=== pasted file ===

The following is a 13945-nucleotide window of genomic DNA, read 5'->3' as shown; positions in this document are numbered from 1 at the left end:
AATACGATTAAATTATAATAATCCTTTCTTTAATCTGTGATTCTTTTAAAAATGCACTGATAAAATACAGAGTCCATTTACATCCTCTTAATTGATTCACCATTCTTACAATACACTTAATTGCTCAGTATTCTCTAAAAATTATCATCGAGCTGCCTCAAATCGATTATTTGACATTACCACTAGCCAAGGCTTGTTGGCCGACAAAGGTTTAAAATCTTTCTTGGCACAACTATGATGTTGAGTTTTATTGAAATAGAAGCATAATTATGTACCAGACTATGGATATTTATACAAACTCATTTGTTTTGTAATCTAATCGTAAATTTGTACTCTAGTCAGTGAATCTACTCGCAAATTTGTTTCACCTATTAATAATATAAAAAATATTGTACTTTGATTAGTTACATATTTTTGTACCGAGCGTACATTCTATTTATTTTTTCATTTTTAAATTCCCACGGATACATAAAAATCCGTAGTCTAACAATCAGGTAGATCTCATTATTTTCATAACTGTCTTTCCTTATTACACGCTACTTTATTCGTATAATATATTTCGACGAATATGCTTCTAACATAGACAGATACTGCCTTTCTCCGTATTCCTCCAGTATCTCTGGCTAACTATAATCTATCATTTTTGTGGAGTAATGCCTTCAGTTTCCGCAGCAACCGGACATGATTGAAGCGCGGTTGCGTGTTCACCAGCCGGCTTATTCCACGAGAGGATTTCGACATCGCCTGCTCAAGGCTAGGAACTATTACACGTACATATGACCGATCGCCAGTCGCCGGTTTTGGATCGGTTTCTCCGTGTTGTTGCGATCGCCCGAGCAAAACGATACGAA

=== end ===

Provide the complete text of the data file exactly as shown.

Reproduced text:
The following is a 13945-nucleotide window of genomic DNA, read 5'->3' as shown; positions in this document are numbered from 1 at the left end:
AATACGATTAAATTATAATAATCCTTTCTTTAATCTGTGATTCTTTTAAAAATGCACTGATAAAATACAGAGTCCATTTACATCCTCTTAATTGATTCACCATTCTTACAATACACTTAATTGCTCAGTATTCTCTAAAAATTATCATCGAGCTGCCTCAAATCGATTATTTGACATTACCACTAGCCAAGGCTTGTTGGCCGACAAAGGTTTAAAATCTTTCTTGGCACAACTATGATGTTGAGTTTTATTGAAATAGAAGCATAATTATGTACCAGACTATGGATATTTATACAAACTCATTTGTTTTGTAATCTAATCGTAAATTTGTACTCTAGTCAGTGAATCTACTCGCAAATTTGTTTCACCTATTAATAATATAAAAAATATTGTACTTTGATTAGTTACATATTTTTGTACCGAGCGTACATTCTATTTATTTTTTCATTTTTAAATTCCCACGGATACATAAAAATCCGTAGTCTAACAATCAGGTAGATCTCATTATTTTCATAACTGTCTTTCCTTATTACACGCTACTTTATTCGTATAATATATTTCGACGAATATGCTTCTAACATAGACAGATACTGCCTTTCTCCGTATTCCTCCAGTATCTCTGGCTAACTATAATCTATCATTTTTGTGGAGTAATGCCTTCAGTTTCCGCAGCAACCGGACATGATTGAAGCGCGGTTGCGTGTTCACCAGCCGGCTTATTCCACGAGAGGATTTCGACATCGCCTGCTCAAGGCTAGGAACTATTACACGTACATATGACCGATCGCCAGTCGCCGGTTTTGGATCGGTTTCTCCGTGTTGTTGCGATCGCCCGAGCAAAACGATACGAA